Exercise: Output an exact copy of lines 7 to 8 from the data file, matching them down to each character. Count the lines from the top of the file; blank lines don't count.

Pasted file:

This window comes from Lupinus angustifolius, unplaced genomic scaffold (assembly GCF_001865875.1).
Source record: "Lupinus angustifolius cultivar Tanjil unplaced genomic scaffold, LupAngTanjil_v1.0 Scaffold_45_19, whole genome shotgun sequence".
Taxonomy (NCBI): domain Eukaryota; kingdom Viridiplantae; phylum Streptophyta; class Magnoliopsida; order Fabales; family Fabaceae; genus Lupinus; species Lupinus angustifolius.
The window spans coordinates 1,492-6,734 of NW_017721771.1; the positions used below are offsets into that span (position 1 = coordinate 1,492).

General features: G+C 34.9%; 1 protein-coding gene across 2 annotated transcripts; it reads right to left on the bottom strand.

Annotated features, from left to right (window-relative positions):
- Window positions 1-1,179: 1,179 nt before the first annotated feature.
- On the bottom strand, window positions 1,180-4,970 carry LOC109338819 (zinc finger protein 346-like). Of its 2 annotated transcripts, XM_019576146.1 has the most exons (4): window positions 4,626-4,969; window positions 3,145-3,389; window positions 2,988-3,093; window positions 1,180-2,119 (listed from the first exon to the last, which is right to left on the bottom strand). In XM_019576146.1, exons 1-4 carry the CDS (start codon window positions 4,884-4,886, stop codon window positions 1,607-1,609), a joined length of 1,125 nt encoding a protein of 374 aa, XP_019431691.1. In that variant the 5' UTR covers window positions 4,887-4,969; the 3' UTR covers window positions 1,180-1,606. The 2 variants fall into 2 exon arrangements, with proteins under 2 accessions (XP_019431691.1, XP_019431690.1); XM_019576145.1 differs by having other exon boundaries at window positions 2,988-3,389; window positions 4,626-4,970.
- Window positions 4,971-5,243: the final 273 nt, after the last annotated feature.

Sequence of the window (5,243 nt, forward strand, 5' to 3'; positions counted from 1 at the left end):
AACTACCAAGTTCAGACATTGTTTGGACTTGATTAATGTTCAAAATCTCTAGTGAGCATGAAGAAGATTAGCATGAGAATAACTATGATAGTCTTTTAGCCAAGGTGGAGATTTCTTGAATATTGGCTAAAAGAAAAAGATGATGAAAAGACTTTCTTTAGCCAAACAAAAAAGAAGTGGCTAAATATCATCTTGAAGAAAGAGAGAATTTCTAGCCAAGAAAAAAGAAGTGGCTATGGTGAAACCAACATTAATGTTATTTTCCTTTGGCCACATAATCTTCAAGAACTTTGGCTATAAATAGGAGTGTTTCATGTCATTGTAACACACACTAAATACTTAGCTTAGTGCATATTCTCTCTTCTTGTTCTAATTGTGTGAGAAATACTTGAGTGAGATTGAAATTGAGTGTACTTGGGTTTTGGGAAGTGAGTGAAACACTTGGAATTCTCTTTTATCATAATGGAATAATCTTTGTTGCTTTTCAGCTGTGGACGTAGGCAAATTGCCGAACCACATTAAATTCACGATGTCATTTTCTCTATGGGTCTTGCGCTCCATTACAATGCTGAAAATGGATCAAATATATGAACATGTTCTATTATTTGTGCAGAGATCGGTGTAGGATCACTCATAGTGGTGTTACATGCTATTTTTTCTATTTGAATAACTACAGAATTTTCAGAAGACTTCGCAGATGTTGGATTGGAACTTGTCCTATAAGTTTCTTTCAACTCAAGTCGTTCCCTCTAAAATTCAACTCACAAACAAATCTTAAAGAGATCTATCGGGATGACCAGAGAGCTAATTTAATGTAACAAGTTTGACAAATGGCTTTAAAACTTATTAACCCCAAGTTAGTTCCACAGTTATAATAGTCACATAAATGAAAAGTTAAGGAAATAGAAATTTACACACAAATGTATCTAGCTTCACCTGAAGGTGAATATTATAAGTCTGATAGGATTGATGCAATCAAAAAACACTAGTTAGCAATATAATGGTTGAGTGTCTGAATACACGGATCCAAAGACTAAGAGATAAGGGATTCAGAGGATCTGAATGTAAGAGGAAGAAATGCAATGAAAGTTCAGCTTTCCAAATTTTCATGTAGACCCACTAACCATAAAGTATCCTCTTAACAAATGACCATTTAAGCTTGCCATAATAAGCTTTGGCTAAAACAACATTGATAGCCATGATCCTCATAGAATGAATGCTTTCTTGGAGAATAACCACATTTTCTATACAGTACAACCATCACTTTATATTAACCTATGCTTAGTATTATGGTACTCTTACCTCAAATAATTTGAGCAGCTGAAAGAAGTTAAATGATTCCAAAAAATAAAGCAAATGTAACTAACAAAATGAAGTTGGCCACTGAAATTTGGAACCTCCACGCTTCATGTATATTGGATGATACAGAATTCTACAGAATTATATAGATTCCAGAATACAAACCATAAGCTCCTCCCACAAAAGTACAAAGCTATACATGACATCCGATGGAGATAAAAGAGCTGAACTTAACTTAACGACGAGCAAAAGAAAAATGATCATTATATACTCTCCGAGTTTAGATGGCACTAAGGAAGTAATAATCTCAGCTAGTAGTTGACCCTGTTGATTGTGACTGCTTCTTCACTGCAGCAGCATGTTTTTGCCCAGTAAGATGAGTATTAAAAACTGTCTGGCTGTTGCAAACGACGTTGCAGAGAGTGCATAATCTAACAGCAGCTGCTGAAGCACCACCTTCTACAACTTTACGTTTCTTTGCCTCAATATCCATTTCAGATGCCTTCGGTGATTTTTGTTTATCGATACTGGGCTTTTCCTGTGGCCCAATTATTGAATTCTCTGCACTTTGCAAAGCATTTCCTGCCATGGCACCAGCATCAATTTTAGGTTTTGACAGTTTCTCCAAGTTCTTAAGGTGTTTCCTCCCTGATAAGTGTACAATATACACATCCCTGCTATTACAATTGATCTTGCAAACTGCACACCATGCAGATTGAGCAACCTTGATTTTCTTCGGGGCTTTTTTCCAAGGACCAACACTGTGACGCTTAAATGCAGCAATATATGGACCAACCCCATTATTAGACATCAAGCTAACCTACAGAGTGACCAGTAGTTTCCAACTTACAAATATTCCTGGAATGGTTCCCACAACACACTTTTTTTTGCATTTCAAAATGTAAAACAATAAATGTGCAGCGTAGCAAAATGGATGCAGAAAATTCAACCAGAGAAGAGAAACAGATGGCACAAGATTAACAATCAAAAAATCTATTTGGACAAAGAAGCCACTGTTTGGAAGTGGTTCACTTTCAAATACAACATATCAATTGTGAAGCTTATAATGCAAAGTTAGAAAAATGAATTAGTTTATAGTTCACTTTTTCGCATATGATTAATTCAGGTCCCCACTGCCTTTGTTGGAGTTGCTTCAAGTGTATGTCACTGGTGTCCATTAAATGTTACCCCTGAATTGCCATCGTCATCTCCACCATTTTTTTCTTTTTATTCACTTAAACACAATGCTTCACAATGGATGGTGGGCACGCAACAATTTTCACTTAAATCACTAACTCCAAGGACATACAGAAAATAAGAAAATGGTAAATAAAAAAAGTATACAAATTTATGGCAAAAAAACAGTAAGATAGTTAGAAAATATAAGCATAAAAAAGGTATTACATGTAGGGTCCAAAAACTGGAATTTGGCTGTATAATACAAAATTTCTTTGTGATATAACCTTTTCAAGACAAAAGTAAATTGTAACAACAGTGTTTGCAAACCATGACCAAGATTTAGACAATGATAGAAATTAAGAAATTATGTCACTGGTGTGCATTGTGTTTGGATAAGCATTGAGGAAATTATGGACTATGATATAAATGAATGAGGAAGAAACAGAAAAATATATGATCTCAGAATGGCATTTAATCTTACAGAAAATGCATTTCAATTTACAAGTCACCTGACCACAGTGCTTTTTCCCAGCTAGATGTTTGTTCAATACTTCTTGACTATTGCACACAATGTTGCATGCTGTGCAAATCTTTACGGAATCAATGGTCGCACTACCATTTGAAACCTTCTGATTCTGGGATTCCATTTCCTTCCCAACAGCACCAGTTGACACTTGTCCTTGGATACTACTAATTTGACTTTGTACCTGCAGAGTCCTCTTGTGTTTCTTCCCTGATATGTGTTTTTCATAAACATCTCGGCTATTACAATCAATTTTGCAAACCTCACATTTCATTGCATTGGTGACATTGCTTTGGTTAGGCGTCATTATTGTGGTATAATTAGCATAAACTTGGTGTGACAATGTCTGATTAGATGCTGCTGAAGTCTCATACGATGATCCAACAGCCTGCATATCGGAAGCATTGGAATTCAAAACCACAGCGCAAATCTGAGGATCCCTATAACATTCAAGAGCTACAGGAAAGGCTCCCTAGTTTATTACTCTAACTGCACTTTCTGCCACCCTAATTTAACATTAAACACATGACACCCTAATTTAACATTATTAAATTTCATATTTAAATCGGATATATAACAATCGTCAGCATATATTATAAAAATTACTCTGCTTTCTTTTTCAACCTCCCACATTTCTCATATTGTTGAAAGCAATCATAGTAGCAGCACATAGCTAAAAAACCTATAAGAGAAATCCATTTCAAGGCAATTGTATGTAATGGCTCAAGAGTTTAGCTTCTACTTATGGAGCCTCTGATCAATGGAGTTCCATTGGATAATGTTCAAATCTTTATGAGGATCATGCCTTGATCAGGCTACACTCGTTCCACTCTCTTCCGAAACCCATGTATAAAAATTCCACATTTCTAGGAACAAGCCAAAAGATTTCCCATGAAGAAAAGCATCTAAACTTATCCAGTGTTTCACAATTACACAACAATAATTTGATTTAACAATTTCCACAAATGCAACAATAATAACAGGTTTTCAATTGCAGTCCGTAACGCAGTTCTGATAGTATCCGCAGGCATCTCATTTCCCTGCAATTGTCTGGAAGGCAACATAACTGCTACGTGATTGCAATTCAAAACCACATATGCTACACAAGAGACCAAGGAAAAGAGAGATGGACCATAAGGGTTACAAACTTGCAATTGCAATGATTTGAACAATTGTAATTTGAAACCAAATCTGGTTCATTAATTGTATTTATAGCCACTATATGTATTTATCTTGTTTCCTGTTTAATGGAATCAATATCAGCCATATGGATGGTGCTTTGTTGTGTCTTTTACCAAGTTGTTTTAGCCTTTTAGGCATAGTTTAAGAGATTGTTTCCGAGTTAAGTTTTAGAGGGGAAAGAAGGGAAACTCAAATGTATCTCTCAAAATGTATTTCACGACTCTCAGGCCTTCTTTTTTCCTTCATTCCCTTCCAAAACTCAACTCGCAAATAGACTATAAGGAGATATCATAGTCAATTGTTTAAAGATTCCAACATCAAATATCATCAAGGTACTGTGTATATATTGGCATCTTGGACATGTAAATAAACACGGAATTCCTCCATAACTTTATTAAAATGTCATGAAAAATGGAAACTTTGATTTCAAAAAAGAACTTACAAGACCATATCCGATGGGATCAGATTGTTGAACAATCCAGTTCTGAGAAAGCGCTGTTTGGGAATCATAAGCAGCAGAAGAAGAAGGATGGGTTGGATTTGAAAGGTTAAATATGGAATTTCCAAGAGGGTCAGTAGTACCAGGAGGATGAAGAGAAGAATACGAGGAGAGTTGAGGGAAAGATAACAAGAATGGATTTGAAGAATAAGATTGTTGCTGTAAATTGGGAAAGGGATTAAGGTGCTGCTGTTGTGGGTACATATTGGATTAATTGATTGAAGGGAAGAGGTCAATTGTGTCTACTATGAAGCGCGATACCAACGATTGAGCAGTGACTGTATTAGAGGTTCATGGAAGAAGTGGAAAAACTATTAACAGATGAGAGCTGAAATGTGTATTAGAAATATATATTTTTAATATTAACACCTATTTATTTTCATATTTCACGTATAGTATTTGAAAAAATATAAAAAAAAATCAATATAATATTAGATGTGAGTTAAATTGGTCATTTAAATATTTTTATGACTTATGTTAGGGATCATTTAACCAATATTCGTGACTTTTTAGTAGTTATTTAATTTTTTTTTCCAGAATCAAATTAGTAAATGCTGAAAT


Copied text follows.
- Window positions 1-1,179: 1,179 nt before the first annotated feature.
- On the bottom strand, window positions 1,180-4,970 carry LOC109338819 (zinc finger protein 346-like). Of its 2 annotated transcripts, XM_019576146.1 has the most exons (4): window positions 4,626-4,969; window positions 3,145-3,389; window positions 2,988-3,093; window positions 1,180-2,119 (listed from the first exon to the last, which is right to left on the bottom strand). In XM_019576146.1, exons 1-4 carry the CDS (start codon window positions 4,884-4,886, stop codon window positions 1,607-1,609), a joined length of 1,125 nt encoding a protein of 374 aa, XP_019431691.1. In that variant the 5' UTR covers window positions 4,887-4,969; the 3' UTR covers window positions 1,180-1,606. The 2 variants fall into 2 exon arrangements, with proteins under 2 accessions (XP_019431691.1, XP_019431690.1); XM_019576145.1 differs by having other exon boundaries at window positions 2,988-3,389; window positions 4,626-4,970.